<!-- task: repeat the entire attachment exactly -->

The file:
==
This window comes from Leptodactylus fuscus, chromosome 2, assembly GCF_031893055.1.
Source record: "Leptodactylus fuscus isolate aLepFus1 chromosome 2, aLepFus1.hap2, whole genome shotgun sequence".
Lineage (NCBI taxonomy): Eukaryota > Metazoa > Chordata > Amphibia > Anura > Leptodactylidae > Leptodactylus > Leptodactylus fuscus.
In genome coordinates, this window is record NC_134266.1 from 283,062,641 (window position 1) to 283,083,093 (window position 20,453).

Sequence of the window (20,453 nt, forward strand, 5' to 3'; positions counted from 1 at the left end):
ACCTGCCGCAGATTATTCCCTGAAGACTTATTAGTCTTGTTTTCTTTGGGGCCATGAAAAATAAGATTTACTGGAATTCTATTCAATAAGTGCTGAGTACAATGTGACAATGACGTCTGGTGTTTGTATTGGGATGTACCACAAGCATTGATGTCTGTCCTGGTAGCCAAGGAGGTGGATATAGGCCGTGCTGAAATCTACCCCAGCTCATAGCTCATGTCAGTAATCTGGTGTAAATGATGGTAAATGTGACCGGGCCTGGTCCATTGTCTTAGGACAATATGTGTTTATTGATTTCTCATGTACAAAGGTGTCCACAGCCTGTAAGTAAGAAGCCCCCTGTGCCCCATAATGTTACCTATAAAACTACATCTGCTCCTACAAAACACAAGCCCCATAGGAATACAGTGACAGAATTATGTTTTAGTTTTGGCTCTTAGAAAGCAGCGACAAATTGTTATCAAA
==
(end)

This window comes from Leptodactylus fuscus, chromosome 2, assembly GCF_031893055.1.
Source record: "Leptodactylus fuscus isolate aLepFus1 chromosome 2, aLepFus1.hap2, whole genome shotgun sequence".
Lineage (NCBI taxonomy): Eukaryota > Metazoa > Chordata > Amphibia > Anura > Leptodactylidae > Leptodactylus > Leptodactylus fuscus.
In genome coordinates, this window is record NC_134266.1 from 283,062,641 (window position 1) to 283,083,093 (window position 20,453).

Sequence of the window (20,453 nt, forward strand, 5' to 3'; positions counted from 1 at the left end):
ACCTGCCGCAGATTATTCCCTGAAGACTTATTAGTCTTGTTTTCTTTGGGGCCATGAAAAATAAGATTTACTGGAATTCTATTCAATAAGTGCTGAGTACAATGTGACAATGACGTCTGGTGTTTGTATTGGGATGTACCACAAGCATTGATGTCTGTCCTGGTAGCCAAGGAGGTGGATATAGGCCGTGCTGAAATCTACCCCAGCTCATAGCTCATGTCAGTAATCTGGTGTAAATGATGGTAAATGTGACCGGGCCTGGTCCATTGTCTTAGGACAATATGTGTTTATTGATTTCTCATGTACAAAGGTGTCCACAGCCTGTAAGTAAGAAGCCCCCTGTGCCCCATAATGTTACCTATAAAACTACATCTGCTCCTACAAAACACAAGCCCCATAGGAATACAGTGACAGAATTATGTTTTAGTTTTGGCTCTTAGAAAGCAGCGACAAATTGTTATCAAA